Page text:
Eighty-five years after the Spanish Civil War began, and over a century after the October Revolution, these events speak more directly to contemporary politics with every passing day. Three decades after the Stalinist dissolution of the Soviet Union in 1991, none of the contradictions of capitalism that underlay the rise of fascism in the 20th century have been resolved. The working class still faces economic crises, growing social inequality, imperialist military aggression and growing police-state rule.
The response of the ruling class to these problems, enormously accelerated by the coronavirus pandemic, is to turn back towards the political heritage of 20th century European fascism.
The starkest expression was the January 6 coup launched by former US President Donald Trump, supported by factions of the US state and the Republican Party, when several thousand right-wing extremists stormed the Capitol in Washington, D.C., General Mark Milley, the chief of the Joint Chiefs of Staff, recently described it as “a Reichstag moment,” referring to the 1933 Reichstag Fire that Hitler used as a pretext to assume dictatorial powers and impose mass terror against the working class.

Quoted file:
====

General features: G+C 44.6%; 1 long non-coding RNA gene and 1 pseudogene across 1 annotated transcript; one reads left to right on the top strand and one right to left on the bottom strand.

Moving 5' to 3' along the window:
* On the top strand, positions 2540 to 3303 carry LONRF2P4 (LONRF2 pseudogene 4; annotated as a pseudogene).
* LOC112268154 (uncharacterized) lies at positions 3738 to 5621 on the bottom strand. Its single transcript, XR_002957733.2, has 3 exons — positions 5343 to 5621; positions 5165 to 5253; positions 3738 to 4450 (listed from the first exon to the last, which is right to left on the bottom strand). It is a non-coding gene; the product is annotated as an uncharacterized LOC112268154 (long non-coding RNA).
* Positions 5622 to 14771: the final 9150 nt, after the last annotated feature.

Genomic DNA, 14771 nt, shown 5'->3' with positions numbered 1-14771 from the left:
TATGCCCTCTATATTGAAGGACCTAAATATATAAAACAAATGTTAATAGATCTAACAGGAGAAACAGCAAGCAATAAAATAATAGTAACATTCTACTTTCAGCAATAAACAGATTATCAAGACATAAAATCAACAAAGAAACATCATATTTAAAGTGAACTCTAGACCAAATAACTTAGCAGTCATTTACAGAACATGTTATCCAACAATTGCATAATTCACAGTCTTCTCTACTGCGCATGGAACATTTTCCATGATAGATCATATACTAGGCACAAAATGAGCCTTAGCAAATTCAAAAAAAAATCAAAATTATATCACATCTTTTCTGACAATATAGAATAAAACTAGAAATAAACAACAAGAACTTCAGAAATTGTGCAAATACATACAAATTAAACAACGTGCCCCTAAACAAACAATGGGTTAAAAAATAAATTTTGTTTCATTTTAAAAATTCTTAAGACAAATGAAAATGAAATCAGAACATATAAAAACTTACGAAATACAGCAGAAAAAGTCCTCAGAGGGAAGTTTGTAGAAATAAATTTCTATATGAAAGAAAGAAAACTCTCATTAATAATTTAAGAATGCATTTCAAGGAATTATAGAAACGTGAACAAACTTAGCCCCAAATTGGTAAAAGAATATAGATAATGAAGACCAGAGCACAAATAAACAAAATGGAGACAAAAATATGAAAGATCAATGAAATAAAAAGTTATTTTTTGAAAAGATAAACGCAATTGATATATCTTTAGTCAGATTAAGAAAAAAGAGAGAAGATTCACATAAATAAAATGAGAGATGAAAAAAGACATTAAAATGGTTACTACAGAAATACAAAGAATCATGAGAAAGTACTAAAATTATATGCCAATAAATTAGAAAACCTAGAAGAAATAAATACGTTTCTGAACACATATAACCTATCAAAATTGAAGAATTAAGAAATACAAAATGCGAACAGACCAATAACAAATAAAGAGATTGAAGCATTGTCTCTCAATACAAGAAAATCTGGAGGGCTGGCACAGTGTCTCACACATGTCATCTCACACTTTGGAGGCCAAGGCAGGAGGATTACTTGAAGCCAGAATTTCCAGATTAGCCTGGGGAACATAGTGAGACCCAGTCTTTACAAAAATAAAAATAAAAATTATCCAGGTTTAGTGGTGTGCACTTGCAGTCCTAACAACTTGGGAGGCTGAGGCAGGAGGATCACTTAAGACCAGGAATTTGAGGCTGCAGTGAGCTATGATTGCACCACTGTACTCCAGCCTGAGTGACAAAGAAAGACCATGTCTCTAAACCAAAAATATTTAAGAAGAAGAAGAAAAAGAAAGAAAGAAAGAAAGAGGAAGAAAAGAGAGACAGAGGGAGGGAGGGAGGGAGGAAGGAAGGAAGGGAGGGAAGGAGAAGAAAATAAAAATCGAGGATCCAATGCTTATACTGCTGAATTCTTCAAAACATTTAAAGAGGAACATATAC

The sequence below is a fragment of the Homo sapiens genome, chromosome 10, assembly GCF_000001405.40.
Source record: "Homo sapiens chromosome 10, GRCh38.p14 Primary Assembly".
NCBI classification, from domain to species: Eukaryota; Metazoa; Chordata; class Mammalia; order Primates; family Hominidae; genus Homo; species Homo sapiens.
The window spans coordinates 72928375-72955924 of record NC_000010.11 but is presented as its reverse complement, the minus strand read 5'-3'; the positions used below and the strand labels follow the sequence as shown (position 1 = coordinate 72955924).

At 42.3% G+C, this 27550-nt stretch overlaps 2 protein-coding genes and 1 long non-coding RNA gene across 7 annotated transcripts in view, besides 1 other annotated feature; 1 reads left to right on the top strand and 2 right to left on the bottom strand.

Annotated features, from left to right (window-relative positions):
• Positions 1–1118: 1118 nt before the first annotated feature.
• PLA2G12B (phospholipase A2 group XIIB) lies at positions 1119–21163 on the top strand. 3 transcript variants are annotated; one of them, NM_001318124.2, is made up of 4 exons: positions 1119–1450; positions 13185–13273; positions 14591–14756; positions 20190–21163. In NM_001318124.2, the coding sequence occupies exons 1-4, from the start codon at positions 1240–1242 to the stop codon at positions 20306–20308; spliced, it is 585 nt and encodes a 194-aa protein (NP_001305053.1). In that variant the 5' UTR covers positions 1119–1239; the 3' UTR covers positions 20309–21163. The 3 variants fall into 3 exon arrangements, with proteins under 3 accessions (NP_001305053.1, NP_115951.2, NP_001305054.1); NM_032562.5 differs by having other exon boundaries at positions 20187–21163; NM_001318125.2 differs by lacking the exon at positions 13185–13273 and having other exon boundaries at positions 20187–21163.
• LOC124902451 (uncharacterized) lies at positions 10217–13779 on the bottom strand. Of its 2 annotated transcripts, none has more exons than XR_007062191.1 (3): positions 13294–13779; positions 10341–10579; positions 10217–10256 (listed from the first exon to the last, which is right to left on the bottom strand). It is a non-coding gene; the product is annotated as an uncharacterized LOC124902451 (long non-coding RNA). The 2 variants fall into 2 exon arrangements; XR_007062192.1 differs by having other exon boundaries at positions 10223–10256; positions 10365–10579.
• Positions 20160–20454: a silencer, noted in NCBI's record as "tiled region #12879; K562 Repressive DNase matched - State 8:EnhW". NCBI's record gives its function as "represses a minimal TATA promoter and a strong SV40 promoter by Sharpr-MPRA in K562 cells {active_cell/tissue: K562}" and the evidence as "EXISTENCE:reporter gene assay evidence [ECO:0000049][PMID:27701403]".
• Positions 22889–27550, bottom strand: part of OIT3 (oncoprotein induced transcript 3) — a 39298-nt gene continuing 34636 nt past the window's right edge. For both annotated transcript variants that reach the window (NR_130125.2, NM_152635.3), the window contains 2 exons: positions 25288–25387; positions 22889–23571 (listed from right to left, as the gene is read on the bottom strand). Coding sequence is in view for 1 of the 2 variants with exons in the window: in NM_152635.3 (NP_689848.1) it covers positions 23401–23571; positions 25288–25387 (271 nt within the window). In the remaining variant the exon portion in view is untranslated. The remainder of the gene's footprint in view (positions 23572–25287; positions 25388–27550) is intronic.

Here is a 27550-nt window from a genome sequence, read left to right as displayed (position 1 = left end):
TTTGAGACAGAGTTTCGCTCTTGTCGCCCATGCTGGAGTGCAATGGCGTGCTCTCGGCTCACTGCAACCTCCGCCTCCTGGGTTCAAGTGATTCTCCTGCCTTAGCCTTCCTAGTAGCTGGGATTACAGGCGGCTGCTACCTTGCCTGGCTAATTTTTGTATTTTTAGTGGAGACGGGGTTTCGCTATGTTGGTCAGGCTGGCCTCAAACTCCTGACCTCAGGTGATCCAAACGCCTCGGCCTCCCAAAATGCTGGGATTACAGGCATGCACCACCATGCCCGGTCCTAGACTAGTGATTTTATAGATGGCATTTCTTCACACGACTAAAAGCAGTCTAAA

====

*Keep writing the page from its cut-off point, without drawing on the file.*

This was not the product simply of Trump’s deranged character but is rooted in a mortal crisis of US and world capitalism. Every imperialist ruling class is turning to the far right. The German political establishment elevates the far-right Alternative for Germany as the official opposition and showers right-wing extremist professors like Jörg Baberowski with funding while they minimize the crimes of Nazism. In both France and Spain, cabals of far-right officers are publicly agitating for a military coup and calling for mass killings.